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Psychiatry at Sibley Memorial Hospital

Woman talking to her doctor

Psychiatric services at Sibley are provided by the hospital’s Behavioral Health Unit. In surveys conducted by the Washingtonian magazine, Sibley’s inpatient unit has consistently been among the top choices for psychiatric treatment in the Washington, D.C. region. 

Inpatient Services

Sibley Memorial Hospital’s inpatient Behavioral Health Program provides acute, short-term treatment for patients ages 18 and older in need of a safe, secure and therapeutic environment. The clinical treatment program is designed to return patients to their optimal levels of functioning as quickly as possible.

The inpatient program includes:

  • 24-hour nursing support
  • Psychiatric assessment by experienced psychiatrists
  • Medication stabilization and management
  • Multidisciplinary treatment planning
  • Social work/expressive therapy groups
  • Physical and occupational therapy consults
  • Nutrition consults

Outpatient Services

Sibley is one of very few providers in the area who offers the next generation of transcranial magnetic stimulation (TMS) therapy, known as deep TMS or dTMS. This therapy, given on an outpatient basis, is a powerful depression treatment for patients for whom medications are inappropriate or ineffective.

Sibley also offers electroconvulsive therapy (ECT) for outpatients when clinically indicated.

Contact Us

For more information about the psychiatry program, please contact social work at 202-660-7445

To be evaluated for outpatient dTMS treatment or to learn more, please contact Agnes Bradley-Wright, TMS coordinator, at abradle8@jhmi.edu or 202-660-6702.

If you have questions about inpatient or outpatient ECT services, please contact Ivy Hunt, ECT coordinator, at ihunt4@jhmi.edu or 202-243-5178.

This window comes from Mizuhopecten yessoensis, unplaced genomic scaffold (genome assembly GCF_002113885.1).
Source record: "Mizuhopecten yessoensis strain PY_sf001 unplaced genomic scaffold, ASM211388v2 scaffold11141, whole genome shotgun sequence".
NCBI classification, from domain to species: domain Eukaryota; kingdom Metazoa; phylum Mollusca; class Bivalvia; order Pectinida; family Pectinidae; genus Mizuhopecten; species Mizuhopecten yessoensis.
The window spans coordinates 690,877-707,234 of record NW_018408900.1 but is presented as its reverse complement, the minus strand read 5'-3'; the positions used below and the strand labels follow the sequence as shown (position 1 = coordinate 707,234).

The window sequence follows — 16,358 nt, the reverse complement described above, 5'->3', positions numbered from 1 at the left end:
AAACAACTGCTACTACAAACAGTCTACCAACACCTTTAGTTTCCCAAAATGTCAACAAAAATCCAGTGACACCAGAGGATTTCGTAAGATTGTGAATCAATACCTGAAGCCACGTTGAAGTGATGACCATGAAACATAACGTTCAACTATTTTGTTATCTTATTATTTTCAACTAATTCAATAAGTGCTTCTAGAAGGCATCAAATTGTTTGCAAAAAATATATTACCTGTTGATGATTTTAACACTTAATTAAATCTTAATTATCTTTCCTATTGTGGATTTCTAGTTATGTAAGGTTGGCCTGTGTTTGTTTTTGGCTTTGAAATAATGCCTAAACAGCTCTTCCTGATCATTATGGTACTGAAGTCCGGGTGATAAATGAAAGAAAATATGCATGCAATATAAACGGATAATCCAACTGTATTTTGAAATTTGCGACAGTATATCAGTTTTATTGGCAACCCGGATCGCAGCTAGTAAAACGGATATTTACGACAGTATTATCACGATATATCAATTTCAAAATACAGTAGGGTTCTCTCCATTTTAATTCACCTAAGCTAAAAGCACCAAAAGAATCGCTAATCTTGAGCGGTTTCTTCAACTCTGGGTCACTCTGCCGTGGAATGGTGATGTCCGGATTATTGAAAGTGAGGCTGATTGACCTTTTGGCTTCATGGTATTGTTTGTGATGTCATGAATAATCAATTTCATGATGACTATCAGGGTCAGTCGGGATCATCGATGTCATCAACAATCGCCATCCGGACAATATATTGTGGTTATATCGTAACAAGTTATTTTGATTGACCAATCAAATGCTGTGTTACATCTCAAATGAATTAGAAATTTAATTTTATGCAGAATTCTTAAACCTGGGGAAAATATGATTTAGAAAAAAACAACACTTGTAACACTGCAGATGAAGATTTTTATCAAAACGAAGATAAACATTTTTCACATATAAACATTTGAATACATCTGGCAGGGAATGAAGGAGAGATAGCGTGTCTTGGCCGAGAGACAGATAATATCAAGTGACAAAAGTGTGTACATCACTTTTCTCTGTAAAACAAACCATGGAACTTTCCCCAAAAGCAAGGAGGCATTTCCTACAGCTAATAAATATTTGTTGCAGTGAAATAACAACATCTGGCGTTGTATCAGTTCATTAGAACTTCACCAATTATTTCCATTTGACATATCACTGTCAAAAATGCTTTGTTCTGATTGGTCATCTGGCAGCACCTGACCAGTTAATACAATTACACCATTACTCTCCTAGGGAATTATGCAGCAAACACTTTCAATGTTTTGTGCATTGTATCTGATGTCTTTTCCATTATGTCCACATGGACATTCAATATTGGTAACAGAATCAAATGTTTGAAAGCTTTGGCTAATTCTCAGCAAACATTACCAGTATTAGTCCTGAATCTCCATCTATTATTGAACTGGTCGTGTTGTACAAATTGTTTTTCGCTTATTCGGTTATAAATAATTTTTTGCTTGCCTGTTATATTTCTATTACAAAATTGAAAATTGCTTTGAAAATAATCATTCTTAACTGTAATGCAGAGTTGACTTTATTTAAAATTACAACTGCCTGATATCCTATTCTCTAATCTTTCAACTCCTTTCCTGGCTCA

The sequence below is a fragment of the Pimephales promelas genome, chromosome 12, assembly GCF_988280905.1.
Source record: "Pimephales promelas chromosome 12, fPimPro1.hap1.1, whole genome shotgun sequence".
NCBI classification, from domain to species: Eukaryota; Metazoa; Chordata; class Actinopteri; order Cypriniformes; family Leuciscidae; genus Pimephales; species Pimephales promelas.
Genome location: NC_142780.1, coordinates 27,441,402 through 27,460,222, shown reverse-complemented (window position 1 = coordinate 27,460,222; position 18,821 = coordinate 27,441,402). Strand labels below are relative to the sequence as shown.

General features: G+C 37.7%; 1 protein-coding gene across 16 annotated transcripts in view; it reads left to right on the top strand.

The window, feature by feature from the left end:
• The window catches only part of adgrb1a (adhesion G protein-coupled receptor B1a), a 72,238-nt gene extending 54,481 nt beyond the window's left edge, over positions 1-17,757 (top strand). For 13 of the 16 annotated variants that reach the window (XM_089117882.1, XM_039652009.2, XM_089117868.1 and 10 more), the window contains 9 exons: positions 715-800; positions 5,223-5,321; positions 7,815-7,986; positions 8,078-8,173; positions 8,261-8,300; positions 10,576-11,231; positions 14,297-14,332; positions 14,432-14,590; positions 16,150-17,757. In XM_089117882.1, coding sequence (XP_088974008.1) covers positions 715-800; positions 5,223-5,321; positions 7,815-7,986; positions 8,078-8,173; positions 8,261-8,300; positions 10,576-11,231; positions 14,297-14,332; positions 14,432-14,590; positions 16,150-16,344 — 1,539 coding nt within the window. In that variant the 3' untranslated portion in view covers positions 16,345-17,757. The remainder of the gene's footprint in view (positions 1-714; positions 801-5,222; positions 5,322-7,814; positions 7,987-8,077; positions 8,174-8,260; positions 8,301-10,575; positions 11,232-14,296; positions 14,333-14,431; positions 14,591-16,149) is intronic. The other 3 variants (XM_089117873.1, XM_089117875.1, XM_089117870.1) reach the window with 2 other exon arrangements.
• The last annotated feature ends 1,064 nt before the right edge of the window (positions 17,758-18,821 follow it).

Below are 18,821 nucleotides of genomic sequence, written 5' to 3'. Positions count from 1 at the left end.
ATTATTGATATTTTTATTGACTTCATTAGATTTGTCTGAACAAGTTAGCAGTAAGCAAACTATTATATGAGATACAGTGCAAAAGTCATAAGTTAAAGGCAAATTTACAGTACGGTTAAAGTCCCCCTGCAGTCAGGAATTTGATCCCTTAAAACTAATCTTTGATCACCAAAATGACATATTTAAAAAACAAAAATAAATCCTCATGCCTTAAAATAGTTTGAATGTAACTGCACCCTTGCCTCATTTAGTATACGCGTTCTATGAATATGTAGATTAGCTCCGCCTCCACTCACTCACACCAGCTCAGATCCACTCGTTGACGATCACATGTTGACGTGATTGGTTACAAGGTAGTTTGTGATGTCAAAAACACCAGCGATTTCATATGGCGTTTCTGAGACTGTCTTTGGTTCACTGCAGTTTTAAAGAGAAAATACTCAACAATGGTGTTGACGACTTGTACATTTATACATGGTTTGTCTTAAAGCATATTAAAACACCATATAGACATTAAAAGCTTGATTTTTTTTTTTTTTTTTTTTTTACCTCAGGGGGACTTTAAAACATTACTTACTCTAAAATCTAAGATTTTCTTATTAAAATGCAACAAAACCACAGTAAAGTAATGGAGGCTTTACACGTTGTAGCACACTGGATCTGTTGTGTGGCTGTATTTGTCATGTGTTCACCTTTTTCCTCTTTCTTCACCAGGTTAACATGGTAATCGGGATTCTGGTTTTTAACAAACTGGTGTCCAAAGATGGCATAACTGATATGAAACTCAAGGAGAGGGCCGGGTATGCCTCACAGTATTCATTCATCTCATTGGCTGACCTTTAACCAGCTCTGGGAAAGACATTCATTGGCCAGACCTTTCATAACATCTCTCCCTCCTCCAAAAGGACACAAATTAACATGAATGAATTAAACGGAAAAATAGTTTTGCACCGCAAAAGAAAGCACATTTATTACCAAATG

Frequently Asked Questions

  • Patients are evaluated at the Sibley Memorial Hospital Emergency Department for medical clearance before being admitted into the unit. Admissions for inpatient services are accepted 24 hours a day.

  • Physicians, psychologists, social workers and other mental health professionals may refer a patient. The final decision regarding admission is made by an attending Sibley Hospital psychiatrist. To make a referral, medical professionals may call 202-537-4770, or a patient can present themselves to the Emergency Department for an evaluation.

  • The Behavioral Health Unit is a voluntary unit; therefore all patients must sign a voluntary consent form to be treated. The program does not take involuntary or court committed patients.

  • Commonly seen symptoms for which a person may seek treatment include:
    • Suicidal behavior and/or thoughts of harming self
    • Self-mutilative or assaultive behavior
    • Sleep or eating disturbances
    • Severe agitation
    • Medication noncompliance
    • Severe mood swings
    • Excessive and uncontrolled anger
    • Thought disturbance or distorted perception of reality
  • The program offers a variety of treatment groups, including:
    • Group psychotherapy
    • Coping skills group
    • Goals group
    • Wellness education group
    • Medication education group
    • Art therapy